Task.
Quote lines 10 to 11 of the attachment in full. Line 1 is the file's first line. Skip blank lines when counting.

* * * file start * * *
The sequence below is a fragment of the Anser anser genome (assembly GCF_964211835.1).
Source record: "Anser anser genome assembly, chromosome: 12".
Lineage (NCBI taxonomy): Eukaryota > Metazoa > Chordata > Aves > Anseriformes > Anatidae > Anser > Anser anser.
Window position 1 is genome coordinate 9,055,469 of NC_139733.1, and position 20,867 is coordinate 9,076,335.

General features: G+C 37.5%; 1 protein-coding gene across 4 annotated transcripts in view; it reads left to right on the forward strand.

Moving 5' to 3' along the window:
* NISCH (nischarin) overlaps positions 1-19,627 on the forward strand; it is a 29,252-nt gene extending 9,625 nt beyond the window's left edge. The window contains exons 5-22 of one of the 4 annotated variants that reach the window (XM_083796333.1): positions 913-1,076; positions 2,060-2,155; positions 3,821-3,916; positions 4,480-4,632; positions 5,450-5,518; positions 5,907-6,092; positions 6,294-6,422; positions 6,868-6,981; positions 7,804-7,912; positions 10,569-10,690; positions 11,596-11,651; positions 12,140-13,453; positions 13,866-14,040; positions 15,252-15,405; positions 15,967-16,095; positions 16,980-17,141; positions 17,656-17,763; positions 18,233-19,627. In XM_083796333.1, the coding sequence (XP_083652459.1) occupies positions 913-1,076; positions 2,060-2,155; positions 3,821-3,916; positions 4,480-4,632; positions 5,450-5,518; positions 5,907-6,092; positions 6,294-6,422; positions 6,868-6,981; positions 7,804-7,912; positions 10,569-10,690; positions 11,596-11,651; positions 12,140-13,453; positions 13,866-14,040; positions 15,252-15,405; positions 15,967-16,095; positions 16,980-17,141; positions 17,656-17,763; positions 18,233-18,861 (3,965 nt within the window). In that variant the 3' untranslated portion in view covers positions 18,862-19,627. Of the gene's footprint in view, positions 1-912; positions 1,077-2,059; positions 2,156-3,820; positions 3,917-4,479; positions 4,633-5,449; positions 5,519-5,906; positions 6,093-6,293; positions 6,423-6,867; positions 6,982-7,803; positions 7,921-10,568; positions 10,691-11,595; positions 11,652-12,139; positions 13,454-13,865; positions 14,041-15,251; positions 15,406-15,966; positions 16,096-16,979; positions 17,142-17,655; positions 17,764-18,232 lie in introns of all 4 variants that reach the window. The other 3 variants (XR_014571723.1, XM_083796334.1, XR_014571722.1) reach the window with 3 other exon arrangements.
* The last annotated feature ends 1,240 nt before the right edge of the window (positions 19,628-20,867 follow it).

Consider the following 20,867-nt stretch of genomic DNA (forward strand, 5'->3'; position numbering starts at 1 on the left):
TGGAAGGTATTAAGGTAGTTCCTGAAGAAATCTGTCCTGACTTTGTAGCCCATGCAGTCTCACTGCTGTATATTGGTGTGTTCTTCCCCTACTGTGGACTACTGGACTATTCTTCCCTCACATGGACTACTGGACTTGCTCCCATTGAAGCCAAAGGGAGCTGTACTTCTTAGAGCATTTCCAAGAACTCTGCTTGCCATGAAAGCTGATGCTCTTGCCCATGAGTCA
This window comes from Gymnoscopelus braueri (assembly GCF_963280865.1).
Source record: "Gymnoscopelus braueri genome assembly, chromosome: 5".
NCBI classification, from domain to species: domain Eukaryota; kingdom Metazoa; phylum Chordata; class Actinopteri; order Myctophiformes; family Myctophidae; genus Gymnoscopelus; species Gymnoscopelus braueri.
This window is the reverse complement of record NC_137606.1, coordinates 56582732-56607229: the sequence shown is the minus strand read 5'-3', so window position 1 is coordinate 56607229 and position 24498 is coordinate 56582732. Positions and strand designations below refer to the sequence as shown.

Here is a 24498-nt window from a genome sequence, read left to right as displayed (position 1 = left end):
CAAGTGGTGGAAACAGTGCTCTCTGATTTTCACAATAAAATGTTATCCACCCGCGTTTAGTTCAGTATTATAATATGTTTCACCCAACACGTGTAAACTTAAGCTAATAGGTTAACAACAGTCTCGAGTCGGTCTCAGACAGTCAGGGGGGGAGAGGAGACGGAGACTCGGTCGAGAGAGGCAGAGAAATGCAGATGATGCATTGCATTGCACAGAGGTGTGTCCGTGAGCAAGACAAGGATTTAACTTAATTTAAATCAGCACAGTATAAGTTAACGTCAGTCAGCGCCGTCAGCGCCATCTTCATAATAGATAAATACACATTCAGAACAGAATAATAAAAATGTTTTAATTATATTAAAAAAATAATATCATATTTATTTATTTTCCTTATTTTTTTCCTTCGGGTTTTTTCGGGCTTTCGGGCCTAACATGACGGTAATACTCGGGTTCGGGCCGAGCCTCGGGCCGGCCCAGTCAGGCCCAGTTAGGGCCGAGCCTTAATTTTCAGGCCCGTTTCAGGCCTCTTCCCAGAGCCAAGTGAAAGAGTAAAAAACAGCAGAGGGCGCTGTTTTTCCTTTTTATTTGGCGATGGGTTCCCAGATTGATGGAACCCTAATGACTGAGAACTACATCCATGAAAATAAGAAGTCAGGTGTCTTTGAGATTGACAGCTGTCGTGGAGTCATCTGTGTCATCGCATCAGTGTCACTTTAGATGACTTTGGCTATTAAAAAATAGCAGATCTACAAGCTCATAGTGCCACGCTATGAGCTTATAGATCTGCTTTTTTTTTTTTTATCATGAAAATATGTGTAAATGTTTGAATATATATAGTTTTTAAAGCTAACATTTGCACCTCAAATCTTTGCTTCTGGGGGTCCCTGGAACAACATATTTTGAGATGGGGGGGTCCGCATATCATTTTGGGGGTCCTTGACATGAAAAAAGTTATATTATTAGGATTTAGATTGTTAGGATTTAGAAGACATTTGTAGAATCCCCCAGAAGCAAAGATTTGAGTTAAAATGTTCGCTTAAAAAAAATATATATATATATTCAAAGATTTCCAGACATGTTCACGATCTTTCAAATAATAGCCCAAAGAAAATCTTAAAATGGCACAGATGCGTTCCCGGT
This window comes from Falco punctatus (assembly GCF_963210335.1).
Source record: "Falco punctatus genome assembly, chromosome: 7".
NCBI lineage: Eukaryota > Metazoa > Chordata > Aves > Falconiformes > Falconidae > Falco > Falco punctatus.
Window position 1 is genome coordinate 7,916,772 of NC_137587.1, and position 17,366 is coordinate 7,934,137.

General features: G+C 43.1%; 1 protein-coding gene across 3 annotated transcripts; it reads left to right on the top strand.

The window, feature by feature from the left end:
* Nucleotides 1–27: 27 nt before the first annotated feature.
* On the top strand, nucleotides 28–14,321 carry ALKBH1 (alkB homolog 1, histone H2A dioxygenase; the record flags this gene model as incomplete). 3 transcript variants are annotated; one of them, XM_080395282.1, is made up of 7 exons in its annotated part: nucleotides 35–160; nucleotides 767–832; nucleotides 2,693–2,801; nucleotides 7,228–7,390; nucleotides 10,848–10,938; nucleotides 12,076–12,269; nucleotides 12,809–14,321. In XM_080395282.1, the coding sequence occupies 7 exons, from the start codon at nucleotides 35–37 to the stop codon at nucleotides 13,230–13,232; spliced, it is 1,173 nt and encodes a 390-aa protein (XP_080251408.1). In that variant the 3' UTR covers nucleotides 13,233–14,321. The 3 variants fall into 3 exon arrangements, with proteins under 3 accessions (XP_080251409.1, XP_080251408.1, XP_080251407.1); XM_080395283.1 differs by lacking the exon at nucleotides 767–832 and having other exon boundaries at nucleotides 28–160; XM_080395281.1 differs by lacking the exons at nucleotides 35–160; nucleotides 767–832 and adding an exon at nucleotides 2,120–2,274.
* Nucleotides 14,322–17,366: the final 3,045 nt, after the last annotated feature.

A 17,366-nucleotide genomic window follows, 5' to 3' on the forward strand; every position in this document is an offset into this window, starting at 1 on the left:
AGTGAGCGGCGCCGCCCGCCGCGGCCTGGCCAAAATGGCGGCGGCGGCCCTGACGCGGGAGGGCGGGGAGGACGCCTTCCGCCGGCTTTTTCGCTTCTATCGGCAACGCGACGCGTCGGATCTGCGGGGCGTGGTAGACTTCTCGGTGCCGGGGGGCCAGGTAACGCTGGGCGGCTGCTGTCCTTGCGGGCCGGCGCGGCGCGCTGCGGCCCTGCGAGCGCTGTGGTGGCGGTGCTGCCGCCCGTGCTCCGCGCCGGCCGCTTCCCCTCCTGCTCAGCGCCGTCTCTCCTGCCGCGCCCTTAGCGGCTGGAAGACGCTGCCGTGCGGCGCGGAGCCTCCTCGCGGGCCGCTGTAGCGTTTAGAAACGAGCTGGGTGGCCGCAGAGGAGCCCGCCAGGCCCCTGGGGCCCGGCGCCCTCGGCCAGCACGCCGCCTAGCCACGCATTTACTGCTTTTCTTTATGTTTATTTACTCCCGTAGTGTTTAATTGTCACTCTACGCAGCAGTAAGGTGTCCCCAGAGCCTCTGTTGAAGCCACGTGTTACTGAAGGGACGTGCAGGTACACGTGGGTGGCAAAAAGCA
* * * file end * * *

TGGAAGGTATTAAGGTAGTTCCTGAAGAAATCTGTCCTGACTTTGTAGCCCATGCAGTCTCACTGCTGTATATTGGTGTGTTCTTCCCCTACTGTGGACTACTGGACTATTCTTCCCTCACATGGACTACTGGACTTGCTCCCATTGAAGCCAAAGGGAGCTGTACTTCTTAGAGCATTTCCAAGAACTCTGCTTGCCATGAAAGCTGATGCTCTTGCCCATGAGTCA
This window comes from Gymnoscopelus braueri (assembly GCF_963280865.1).